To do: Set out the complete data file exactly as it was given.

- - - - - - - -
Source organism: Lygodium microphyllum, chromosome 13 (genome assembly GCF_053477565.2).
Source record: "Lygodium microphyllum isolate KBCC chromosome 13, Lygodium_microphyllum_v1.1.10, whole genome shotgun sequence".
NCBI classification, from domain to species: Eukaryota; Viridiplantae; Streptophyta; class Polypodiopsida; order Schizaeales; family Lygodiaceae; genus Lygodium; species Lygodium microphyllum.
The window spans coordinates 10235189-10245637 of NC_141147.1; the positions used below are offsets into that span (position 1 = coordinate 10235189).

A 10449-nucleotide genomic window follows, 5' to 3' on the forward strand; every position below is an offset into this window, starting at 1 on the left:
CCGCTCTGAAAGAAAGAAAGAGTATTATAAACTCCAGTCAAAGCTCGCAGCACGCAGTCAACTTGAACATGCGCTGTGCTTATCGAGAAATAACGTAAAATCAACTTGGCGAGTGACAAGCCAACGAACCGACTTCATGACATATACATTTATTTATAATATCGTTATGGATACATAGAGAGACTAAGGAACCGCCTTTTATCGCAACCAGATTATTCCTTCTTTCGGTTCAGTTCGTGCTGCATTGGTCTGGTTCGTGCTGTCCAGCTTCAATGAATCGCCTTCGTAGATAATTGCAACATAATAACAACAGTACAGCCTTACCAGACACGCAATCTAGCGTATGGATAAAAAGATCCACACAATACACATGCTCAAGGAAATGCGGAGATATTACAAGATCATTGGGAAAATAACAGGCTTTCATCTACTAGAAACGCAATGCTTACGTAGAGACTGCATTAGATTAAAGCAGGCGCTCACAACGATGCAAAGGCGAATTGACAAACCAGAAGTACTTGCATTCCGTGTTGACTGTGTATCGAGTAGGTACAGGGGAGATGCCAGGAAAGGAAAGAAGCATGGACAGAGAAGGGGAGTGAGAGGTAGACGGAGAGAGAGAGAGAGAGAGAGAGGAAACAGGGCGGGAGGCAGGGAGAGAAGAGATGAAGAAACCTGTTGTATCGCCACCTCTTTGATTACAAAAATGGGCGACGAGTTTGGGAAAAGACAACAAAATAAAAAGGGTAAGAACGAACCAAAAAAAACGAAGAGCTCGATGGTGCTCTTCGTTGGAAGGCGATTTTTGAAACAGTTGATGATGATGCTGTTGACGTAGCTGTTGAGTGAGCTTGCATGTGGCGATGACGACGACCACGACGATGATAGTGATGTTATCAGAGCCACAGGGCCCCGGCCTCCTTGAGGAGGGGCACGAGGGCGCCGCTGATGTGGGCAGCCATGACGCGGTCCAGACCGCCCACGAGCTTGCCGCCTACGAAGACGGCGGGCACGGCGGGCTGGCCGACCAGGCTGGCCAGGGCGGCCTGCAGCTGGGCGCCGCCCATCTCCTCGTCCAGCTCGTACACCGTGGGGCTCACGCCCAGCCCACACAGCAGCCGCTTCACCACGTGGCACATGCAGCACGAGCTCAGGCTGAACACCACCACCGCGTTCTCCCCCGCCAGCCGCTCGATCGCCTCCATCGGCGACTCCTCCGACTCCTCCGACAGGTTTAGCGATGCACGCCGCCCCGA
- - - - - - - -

Source organism: Lygodium microphyllum, chromosome 13 (genome assembly GCF_053477565.2).
Source record: "Lygodium microphyllum isolate KBCC chromosome 13, Lygodium_microphyllum_v1.1.10, whole genome shotgun sequence".
NCBI classification, from domain to species: Eukaryota; Viridiplantae; Streptophyta; class Polypodiopsida; order Schizaeales; family Lygodiaceae; genus Lygodium; species Lygodium microphyllum.
The window spans coordinates 10235189-10245637 of NC_141147.1; the positions used below are offsets into that span (position 1 = coordinate 10235189).

A 10449-nucleotide genomic window follows, 5' to 3' on the forward strand; every position below is an offset into this window, starting at 1 on the left:
CCGCTCTGAAAGAAAGAAAGAGTATTATAAACTCCAGTCAAAGCTCGCAGCACGCAGTCAACTTGAACATGCGCTGTGCTTATCGAGAAATAACGTAAAATCAACTTGGCGAGTGACAAGCCAACGAACCGACTTCATGACATATACATTTATTTATAATATCGTTATGGATACATAGAGAGACTAAGGAACCGCCTTTTATCGCAACCAGATTATTCCTTCTTTCGGTTCAGTTCGTGCTGCATTGGTCTGGTTCGTGCTGTCCAGCTTCAATGAATCGCCTTCGTAGATAATTGCAACATAATAACAACAGTACAGCCTTACCAGACACGCAATCTAGCGTATGGATAAAAAGATCCACACAATACACATGCTCAAGGAAATGCGGAGATATTACAAGATCATTGGGAAAATAACAGGCTTTCATCTACTAGAAACGCAATGCTTACGTAGAGACTGCATTAGATTAAAGCAGGCGCTCACAACGATGCAAAGGCGAATTGACAAACCAGAAGTACTTGCATTCCGTGTTGACTGTGTATCGAGTAGGTACAGGGGAGATGCCAGGAAAGGAAAGAAGCATGGACAGAGAAGGGGAGTGAGAGGTAGACGGAGAGAGAGAGAGAGAGAGAGAGGAAACAGGGCGGGAGGCAGGGAGAGAAGAGATGAAGAAACCTGTTGTATCGCCACCTCTTTGATTACAAAAATGGGCGACGAGTTTGGGAAAAGACAACAAAATAAAAAGGGTAAGAACGAACCAAAAAAAACGAAGAGCTCGATGGTGCTCTTCGTTGGAAGGCGATTTTTGAAACAGTTGATGATGATGCTGTTGACGTAGCTGTTGAGTGAGCTTGCATGTGGCGATGACGACGACCACGACGATGATAGTGATGTTATCAGAGCCACAGGGCCCCGGCCTCCTTGAGGAGGGGCACGAGGGCGCCGCTGATGTGGGCAGCCATGACGCGGTCCAGACCGCCCACGAGCTTGCCGCCTACGAAGACGGCGGGCACGGCGGGCTGGCCGACCAGGCTGGCCAGGGCGGCCTGCAGCTGGGCGCCGCCCATCTCCTCGTCCAGCTCGTACACCGTGGGGCTCACGCCCAGCCCACACAGCAGCCGCTTCACCACGTGGCACATGCAGCACGAGCTCAGGCTGAACACCACCACCGCGTTCTCCCCCGCCAGCCGCTCGATCGCCTCCATCGGCGACTCCTCCGACTCCTCCGACAGGTTTAGCGATGCACGCCGCCCCGA